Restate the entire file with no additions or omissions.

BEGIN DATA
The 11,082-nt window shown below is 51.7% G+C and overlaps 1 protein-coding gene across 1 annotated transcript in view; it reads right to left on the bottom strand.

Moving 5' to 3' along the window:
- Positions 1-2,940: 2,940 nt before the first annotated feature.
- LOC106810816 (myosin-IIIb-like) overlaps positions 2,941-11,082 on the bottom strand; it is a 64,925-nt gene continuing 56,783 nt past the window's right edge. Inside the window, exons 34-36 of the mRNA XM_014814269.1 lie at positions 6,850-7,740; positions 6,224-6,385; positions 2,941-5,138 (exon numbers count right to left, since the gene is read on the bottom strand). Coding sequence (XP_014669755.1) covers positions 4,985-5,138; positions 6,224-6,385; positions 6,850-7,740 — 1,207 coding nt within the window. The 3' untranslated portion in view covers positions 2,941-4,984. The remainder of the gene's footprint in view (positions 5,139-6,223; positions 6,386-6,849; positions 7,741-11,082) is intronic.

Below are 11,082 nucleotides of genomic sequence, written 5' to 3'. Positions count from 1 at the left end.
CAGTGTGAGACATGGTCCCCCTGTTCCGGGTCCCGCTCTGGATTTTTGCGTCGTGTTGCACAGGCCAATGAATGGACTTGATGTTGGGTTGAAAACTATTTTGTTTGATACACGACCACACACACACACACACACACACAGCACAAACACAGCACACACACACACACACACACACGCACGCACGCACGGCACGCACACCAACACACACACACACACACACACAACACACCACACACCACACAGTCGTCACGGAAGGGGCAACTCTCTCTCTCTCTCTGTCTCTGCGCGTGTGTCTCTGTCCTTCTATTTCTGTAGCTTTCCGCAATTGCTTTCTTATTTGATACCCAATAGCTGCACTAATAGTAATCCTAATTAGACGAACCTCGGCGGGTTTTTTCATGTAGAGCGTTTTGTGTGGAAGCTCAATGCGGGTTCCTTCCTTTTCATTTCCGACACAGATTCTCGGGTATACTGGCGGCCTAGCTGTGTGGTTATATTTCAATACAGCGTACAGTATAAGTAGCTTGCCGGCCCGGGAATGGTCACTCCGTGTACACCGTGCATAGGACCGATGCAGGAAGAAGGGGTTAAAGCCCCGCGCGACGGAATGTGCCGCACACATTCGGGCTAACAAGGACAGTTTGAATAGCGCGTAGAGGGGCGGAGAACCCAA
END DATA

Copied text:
The 11,082-nt window shown below is 51.7% G+C and overlaps 1 protein-coding gene across 1 annotated transcript in view; it reads right to left on the bottom strand.

Moving 5' to 3' along the window:
- Positions 1-2,940: 2,940 nt before the first annotated feature.
- LOC106810816 (myosin-IIIb-like) overlaps positions 2,941-11,082 on the bottom strand; it is a 64,925-nt gene continuing 56,783 nt past the window's right edge. Inside the window, exons 34-36 of the mRNA XM_014814269.1 lie at positions 6,850-7,740; positions 6,224-6,385; positions 2,941-5,138 (exon numbers count right to left, since the gene is read on the bottom strand). Coding sequence (XP_014669755.1) covers positions 4,985-5,138; positions 6,224-6,385; positions 6,850-7,740 — 1,207 coding nt within the window. The 3' untranslated portion in view covers positions 2,941-4,984. The remainder of the gene's footprint in view (positions 5,139-6,223; positions 6,386-6,849; positions 7,741-11,082) is intronic.

Below are 11,082 nucleotides of genomic sequence, written 5' to 3'. Positions count from 1 at the left end.
CAGTGTGAGACATGGTCCCCCTGTTCCGGGTCCCGCTCTGGATTTTTGCGTCGTGTTGCACAGGCCAATGAATGGACTTGATGTTGGGTTGAAAACTATTTTGTTTGATACACGACCACACACACACACACACACACACAGCACAAACACAGCACACACACACACACACACACACGCACGCACGCACGGCACGCACACCAACACACACACACACACACACACAACACACCACACACCACACAGTCGTCACGGAAGGGGCAACTCTCTCTCTCTCTCTGTCTCTGCGCGTGTGTCTCTGTCCTTCTATTTCTGTAGCTTTCCGCAATTGCTTTCTTATTTGATACCCAATAGCTGCACTAATAGTAATCCTAATTAGACGAACCTCGGCGGGTTTTTTCATGTAGAGCGTTTTGTGTGGAAGCTCAATGCGGGTTCCTTCCTTTTCATTTCCGACACAGATTCTCGGGTATACTGGCGGCCTAGCTGTGTGGTTATATTTCAATACAGCGTACAGTATAAGTAGCTTGCCGGCCCGGGAATGGTCACTCCGTGTACACCGTGCATAGGACCGATGCAGGAAGAAGGGGTTAAAGCCCCGCGCGACGGAATGTGCCGCACACATTCGGGCTAACAAGGACAGTTTGAATAGCGCGTAGAGGGGCGGAGAACCCAA